Autumnal Emptiness

Here’s the thing: I like and hate fall.

Like: Because I love the colors.  And the smells.  There’s something beautiful about driving down the highway and seeing the vibrant reds, yellows, and oranges.  And there’s something soothing about the smell of burning wood at bonfires and.  And dry leaves smell an awful lot like the pages of novels.  Fall makes me want to curl up with my man and read a good book while the sweet smells of fall fill the air.

Hate: It means winter is coming.  And… I. Hate. Winter.  Moving on:

I caught the most beautiful shot on our back patio today.  Amongst the dingy-colored leaves that had fallen on our blacktopped patio, I saw a vibrantly red leaf. (More info on this pic can be found here.)

Strangely, this leaf got to my heart.  I think it represents me, right now.

Dry.  Uncomfortable. Fallen.

It also reminds me of Christ.

Redeeming.  Thirst-quenching.

You see, my failure is not ever the end of the story.  I neglect.  I deprioritize.  I reject the importance of the solemn and sincere alone times with God.  Instead, I fill my time, my heart, and my thoughts with other things–empty things.  And I don’t even realize it.

This, in turn, reminds me of friendship.  Sometimes, we straight-up ignore a friend and reject them.  More often, we unknowingly move away from them, only realizing our failure when the change has become so drastic that the emptiness has become drastic.  The sudden realization has us retracing our steps before we pick up the phone to call the dear friend.  I’ve been on the receiving and giving end of this phenomenon.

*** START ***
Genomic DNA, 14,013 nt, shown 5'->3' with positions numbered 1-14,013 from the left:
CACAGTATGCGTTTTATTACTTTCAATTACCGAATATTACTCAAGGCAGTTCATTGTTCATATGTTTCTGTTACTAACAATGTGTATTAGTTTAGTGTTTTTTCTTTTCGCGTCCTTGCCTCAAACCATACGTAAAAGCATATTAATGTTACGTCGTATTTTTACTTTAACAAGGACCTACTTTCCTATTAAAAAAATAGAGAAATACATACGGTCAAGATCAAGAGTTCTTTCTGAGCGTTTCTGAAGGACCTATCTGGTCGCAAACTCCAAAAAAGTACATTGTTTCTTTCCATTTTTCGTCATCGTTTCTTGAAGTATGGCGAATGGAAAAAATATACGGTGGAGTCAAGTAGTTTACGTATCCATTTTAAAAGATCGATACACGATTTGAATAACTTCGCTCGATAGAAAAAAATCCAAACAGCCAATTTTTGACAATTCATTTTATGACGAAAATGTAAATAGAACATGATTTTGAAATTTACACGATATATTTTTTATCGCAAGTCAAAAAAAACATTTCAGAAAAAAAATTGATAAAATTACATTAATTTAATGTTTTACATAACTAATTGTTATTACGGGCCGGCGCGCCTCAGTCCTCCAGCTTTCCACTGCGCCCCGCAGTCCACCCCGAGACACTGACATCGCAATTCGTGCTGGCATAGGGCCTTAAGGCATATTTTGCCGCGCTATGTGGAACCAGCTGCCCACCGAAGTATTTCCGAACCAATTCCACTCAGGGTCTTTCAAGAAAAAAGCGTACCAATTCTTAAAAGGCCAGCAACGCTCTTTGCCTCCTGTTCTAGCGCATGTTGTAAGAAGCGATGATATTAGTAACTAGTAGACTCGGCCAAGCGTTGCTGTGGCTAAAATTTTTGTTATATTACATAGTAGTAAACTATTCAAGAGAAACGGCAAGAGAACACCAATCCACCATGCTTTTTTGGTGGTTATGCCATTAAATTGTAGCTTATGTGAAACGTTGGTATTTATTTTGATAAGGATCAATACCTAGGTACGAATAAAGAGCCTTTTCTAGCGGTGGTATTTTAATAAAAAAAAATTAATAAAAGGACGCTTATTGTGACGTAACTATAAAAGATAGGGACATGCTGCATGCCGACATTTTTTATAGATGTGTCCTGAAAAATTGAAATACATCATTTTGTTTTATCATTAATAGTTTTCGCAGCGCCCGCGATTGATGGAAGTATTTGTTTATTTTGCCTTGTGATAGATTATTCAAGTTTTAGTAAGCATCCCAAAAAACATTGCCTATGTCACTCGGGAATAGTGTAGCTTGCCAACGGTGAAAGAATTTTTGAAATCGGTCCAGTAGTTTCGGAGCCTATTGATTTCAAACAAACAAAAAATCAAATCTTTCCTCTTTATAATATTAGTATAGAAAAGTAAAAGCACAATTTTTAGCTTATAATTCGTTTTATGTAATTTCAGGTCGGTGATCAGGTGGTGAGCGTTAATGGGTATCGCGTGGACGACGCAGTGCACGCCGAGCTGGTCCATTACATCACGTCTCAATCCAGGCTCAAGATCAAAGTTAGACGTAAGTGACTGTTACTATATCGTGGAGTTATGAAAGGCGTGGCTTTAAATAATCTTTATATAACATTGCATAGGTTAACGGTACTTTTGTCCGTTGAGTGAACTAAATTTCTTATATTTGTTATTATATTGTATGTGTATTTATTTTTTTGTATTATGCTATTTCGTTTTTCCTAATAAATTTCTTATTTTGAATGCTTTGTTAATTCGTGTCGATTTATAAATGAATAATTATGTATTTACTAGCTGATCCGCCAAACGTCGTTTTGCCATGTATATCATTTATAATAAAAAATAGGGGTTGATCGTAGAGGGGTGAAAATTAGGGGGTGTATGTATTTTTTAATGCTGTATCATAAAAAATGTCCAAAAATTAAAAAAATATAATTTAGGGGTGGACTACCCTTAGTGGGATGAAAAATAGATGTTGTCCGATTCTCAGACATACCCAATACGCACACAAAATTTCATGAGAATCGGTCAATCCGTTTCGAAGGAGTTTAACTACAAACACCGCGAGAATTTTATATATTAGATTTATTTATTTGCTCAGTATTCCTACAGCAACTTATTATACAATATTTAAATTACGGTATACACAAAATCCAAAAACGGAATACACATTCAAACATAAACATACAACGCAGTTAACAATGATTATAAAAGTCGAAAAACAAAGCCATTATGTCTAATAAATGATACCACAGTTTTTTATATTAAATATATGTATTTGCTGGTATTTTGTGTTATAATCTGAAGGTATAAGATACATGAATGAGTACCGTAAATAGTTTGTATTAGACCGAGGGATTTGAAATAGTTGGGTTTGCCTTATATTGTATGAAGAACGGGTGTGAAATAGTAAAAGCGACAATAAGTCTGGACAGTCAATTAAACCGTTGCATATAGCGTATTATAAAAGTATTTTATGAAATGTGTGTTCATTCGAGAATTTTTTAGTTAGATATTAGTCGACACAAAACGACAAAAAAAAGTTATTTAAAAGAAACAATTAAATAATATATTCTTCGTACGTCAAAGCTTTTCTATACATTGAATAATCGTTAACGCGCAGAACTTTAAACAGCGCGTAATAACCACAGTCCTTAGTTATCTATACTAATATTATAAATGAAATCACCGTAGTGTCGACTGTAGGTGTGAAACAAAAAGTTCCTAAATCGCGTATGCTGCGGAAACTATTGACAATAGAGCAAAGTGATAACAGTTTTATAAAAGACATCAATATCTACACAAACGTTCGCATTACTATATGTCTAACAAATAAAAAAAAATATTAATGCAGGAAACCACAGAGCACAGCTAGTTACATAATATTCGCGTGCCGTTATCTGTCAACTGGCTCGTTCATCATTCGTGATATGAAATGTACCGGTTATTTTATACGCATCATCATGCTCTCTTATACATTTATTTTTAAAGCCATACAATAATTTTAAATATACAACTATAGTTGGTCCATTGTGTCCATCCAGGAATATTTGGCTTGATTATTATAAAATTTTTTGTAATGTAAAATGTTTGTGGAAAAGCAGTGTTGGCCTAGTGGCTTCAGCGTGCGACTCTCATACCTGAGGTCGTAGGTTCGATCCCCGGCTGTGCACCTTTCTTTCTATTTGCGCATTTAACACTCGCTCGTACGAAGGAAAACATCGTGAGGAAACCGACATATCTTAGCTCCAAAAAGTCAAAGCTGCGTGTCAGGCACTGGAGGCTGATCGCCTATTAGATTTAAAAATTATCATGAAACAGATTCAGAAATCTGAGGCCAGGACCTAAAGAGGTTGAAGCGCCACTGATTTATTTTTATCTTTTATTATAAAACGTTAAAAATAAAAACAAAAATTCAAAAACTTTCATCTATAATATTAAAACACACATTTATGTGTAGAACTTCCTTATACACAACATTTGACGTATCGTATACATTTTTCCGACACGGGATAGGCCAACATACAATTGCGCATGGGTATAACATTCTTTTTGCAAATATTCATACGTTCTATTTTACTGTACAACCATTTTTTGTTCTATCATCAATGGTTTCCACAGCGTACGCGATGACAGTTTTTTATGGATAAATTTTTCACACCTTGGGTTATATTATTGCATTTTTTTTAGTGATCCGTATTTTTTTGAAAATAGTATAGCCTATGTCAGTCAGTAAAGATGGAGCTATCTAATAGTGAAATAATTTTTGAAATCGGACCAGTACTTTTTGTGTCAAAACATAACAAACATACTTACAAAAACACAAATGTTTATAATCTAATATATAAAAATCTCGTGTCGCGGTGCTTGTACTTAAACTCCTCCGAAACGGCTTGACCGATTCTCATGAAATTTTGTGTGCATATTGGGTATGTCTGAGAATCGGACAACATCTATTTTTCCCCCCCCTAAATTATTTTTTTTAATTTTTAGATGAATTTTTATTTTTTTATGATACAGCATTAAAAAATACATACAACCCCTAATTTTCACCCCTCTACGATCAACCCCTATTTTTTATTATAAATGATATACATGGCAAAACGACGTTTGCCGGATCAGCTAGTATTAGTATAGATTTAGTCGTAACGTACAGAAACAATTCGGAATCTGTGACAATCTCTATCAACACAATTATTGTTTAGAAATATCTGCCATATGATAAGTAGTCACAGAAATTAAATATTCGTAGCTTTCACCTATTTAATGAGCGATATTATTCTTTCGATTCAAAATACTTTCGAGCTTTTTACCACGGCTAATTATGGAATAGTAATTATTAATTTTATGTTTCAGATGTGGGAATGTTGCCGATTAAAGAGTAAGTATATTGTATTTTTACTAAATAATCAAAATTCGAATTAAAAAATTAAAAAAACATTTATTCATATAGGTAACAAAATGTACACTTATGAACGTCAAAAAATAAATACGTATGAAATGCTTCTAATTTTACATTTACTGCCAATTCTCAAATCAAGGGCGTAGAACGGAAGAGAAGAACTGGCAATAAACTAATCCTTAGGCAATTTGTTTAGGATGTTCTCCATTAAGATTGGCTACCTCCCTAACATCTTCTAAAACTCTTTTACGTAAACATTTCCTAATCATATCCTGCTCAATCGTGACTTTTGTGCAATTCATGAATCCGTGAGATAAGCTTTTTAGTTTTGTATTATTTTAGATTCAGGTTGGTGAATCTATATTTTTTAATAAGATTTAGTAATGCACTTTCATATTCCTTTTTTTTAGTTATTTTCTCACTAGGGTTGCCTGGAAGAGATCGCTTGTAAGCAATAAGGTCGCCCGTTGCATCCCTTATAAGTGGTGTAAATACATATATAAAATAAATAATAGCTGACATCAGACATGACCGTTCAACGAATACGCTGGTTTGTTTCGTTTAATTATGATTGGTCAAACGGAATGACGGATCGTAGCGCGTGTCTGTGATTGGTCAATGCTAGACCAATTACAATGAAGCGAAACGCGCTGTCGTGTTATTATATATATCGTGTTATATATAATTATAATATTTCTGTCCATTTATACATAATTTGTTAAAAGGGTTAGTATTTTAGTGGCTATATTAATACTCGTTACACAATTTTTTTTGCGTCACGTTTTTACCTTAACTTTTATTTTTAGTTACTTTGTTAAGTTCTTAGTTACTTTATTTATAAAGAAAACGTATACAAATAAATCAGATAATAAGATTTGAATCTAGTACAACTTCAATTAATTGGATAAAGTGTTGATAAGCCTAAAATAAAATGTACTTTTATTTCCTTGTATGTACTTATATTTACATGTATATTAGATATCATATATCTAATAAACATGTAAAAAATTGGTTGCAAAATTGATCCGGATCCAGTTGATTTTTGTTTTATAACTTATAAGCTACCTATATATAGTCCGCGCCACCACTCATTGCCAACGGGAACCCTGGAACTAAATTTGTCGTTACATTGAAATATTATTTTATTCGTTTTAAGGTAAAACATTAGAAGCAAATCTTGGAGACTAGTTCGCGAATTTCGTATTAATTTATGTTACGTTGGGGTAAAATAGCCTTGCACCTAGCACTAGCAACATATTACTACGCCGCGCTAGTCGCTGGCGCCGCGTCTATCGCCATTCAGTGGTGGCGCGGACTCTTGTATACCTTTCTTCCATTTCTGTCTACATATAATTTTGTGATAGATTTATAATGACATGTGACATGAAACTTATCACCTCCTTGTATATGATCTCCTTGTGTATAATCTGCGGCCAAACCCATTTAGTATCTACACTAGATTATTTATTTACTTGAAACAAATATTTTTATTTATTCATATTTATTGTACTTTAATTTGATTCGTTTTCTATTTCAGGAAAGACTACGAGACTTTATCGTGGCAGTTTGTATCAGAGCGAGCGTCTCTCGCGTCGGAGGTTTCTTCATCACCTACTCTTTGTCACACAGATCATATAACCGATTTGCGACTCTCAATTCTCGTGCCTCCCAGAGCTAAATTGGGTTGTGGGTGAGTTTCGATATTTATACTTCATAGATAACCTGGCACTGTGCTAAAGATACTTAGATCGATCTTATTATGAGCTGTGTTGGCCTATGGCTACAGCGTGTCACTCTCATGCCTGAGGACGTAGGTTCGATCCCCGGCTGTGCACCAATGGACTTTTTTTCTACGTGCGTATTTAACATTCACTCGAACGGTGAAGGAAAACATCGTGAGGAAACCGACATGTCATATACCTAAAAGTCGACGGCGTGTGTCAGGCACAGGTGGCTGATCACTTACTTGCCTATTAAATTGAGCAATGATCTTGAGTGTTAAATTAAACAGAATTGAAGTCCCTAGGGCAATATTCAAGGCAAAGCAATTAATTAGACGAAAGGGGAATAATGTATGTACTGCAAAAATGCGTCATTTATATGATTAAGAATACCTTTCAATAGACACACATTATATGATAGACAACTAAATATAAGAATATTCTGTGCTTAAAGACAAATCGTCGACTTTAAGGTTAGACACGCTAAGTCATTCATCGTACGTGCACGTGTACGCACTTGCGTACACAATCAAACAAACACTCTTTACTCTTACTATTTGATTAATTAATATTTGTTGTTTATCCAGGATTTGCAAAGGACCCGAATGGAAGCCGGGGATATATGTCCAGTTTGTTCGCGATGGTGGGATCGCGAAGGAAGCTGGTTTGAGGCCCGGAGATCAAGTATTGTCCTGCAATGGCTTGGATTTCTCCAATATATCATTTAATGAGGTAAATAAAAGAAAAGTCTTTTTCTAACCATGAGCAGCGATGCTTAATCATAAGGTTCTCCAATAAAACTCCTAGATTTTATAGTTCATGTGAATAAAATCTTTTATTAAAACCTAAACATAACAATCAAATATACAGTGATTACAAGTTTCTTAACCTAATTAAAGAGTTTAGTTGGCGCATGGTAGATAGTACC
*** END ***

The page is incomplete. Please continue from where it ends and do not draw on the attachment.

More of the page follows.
Dependably, every time I’m on the receiving end and I cry out to Christ with my why question, He reminds me that I’m not the only victim.

And, in fact, my pain is small compared to His.

After He literally gave His life for me, I still have the audacity to neglect.  To deprioritize.  To reject.  Simple request: time, passion.

For some, time is a delicacy–something special but rare.  I know that I waste it with the best of ’em.  I fill my extra time with research–harmless research.  I learn about the neatest and simplest tricks to get stains out of pans; I find recipes which are easy and delicious.  I see inspirational photography and dream of mimicking the pose, angle, joy.

And. I. Still. Feel. Empty. And gross.

Jeremiah 2.13 says, “…My people have committed two evils: they have forsaken me, the fountain of living waters, and hewed out cisterns for themselves, broken cisterns that can hold no water.”

There is, of course, more than meets the eye here in this verse.  Cisterns during the time of this writing caught rain water and runoffs.  This means that the cisterns were fabulous places for sludge and disease and mosquitoes.  Gross.  On top of that, the cisterns mentioned here didn’t even hold the water, effectively acting as a strainer which holds anything not water–namely, sludge.

I rejoice in the facts: Jesus doesn’t require me to fix my cistern–only to return to His flowing and refreshing waters.  No runoff water; just pure, clean, refreshing water.

His fountain is matchless.

Bountifully,

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